On Saturday, June 8th, from 9 am to 2 pm, BRCC and the Lakes Region Conservation Trust (LRCT) led a guided hike to explore the many unique features of this beautiful part of the Belknap Range.  10 participants had the opportunity to learn about these conserved lands and the natural and human history of LRCT’s Piper Mountain Conservation Area in Gilford and the land known as the Jail Pasture as well the summits of Piper and Belknap.  Russ Wilder, BRCC Chairman and Rhys Bowen, LRCT Trustee,  led participants on this moderate/strenuous hike and shared their knowledge of the historic and natural heritage of this area.  Mr. Bowen, a research ornithologist, helped us identify 18 bird species we encountered and what they were doing at this buggy time of year (see Read More below).  We also saw a very large snowshoe hare already in its brown phase while we were ascending Piper.


Greetings, Excursioneers from Rhys Bowen.

Here is a list of the bird species that we heard (including a few that we saw) on our Piper-Belknap hike on Saturday. An asterisk marks species that our whole group stopped to listen to. I have appended a few notes on relative abundance and distribution along the hike route, for those of you who are interested.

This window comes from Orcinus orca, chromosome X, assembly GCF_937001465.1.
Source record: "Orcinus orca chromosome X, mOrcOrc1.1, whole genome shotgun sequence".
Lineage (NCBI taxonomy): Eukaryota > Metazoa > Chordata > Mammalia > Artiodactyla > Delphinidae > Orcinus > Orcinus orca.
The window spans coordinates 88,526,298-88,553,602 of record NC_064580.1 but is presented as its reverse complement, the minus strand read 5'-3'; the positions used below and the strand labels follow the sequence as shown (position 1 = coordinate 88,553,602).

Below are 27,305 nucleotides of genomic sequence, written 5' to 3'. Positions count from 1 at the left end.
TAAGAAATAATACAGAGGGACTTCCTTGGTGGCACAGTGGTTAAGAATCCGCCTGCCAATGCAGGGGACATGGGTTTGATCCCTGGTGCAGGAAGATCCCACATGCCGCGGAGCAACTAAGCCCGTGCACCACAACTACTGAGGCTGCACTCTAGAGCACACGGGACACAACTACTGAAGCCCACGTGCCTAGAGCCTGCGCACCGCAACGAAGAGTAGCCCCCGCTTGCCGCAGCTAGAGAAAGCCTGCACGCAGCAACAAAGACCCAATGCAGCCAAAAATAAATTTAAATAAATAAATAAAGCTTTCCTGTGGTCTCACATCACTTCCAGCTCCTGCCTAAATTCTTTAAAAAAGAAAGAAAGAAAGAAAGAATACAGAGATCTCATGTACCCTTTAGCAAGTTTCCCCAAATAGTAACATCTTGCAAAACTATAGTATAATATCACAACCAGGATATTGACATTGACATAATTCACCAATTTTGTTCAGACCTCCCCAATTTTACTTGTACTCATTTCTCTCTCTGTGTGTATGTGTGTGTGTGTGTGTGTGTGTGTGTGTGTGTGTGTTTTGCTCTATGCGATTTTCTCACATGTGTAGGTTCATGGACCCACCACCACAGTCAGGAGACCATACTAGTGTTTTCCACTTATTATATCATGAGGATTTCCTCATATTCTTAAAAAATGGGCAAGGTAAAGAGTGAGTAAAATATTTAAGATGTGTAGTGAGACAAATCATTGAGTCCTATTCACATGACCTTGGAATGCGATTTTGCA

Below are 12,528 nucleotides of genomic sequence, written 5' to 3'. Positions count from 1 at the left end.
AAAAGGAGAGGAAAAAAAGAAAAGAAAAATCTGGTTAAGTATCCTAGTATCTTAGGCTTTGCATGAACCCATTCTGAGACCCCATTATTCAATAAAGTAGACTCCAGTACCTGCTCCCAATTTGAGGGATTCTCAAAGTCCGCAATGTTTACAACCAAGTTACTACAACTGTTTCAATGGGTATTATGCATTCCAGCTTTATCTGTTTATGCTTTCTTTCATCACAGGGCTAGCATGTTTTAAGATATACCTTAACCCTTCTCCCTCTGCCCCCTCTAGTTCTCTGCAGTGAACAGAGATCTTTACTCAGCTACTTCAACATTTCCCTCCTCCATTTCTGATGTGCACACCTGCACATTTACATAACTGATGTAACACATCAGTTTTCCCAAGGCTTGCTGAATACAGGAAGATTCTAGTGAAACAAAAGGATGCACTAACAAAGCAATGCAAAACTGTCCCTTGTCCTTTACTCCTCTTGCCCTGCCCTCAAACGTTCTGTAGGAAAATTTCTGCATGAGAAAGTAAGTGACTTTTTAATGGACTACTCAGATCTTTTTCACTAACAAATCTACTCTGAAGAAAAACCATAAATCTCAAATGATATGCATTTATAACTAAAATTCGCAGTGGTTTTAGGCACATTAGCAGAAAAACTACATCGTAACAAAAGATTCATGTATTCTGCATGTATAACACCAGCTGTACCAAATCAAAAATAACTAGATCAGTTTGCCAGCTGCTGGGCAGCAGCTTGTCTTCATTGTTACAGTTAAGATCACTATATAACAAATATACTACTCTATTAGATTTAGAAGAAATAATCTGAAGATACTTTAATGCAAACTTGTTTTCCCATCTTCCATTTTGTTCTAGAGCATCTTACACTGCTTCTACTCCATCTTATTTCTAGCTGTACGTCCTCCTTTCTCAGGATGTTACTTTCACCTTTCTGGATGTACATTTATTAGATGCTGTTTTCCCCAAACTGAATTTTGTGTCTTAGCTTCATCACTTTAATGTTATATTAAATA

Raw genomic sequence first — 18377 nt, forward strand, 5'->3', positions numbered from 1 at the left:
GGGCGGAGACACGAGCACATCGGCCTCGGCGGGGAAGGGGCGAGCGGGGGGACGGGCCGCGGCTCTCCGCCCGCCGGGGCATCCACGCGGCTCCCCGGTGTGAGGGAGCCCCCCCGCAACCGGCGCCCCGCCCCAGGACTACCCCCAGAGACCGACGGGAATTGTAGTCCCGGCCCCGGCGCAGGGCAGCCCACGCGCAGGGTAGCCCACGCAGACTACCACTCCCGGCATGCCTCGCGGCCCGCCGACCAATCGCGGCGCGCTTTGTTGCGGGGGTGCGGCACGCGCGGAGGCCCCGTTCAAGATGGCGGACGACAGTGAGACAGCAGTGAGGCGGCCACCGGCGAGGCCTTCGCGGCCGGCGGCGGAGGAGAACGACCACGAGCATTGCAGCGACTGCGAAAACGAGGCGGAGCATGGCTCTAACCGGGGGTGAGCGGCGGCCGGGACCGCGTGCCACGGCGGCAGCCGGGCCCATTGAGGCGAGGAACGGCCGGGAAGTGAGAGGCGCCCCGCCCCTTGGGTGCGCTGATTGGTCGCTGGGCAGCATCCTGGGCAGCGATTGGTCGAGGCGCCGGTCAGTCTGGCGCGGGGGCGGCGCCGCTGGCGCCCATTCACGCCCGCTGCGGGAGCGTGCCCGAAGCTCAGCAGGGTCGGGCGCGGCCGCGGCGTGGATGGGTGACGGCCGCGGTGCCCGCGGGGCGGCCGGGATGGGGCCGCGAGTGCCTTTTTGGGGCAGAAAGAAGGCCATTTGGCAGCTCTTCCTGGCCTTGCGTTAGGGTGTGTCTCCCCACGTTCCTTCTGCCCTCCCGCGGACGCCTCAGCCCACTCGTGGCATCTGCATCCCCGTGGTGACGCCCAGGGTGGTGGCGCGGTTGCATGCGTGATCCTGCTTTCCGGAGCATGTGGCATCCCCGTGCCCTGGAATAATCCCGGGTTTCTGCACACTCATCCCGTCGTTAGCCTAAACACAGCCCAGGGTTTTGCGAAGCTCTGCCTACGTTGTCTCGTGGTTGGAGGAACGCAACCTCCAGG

*Turkey Vulture

Mourning Dove

Red-eyed Vireo

Blue Jay

*Black-capped Chickadee

Red-breasted Nuthatch

*Winter Wren

*Hermit Thrush

Chestnut sided Warbler

*Black-throated Blue Warbler

Yellow-rumped Warbler

*Blackburnian Warbler

Black-and-white Warbler

American Redstart


Eastern Towhee

Chipping Sparrow

Dark-eyed Junco

Rose-breasted Grosbeak

Turkey Vultures were seen overhead, near the talus slope.

Mourning Dove, Red-eyed Vireo, Rose-breasted Grosbeak: one individual each, at the parking lot. It is surprising that we didn’t hear more Red-eyed Vireo, which is a common breeding species in NH.

Chestnut-sided Warbler: one singing male, at the talus slope.

Yellow-rumped Warbler: a whole bunch at the Belknap fire tower, and scattered elsewhere.

Blackburnian Warbler, Black-and-white Warbler, Ovenbird: these three species were abundant and widespread along the route. I would expect to encounter these three any time I made this hike at this time of year.

Dark-eyed Junco: a single individual, skulking about under the spruces near the Piper summit.

Thank you to all who made the hike on Saturday. In the long run, conservation only succeeds if people want to get out onto land that is undeveloped. Thank you for supporting the work of the Lakes Region Conservation Trust.